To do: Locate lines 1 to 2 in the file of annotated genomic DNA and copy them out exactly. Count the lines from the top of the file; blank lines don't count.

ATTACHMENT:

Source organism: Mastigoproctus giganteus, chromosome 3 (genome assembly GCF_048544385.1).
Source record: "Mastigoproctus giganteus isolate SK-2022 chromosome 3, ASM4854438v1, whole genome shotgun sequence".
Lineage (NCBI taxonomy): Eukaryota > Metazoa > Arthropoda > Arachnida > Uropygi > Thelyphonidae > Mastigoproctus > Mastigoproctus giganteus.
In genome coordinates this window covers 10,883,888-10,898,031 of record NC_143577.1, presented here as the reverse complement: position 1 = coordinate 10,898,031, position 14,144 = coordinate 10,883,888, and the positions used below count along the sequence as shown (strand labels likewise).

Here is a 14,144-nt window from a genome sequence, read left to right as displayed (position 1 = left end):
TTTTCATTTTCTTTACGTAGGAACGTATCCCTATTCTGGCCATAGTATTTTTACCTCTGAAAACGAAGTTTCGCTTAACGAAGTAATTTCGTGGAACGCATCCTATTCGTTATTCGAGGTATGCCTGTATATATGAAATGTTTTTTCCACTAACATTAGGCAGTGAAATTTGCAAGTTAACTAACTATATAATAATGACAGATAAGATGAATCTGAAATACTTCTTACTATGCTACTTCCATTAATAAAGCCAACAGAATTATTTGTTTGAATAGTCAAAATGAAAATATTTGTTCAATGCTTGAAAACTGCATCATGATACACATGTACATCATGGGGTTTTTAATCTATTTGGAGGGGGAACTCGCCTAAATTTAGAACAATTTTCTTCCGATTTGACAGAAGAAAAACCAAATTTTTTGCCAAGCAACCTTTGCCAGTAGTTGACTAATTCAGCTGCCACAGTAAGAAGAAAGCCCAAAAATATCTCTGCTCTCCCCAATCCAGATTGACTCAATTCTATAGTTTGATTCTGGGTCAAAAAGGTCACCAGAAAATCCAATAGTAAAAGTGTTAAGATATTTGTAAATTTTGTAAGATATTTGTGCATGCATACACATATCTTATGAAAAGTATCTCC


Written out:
Source organism: Mastigoproctus giganteus, chromosome 3 (genome assembly GCF_048544385.1).
Source record: "Mastigoproctus giganteus isolate SK-2022 chromosome 3, ASM4854438v1, whole genome shotgun sequence".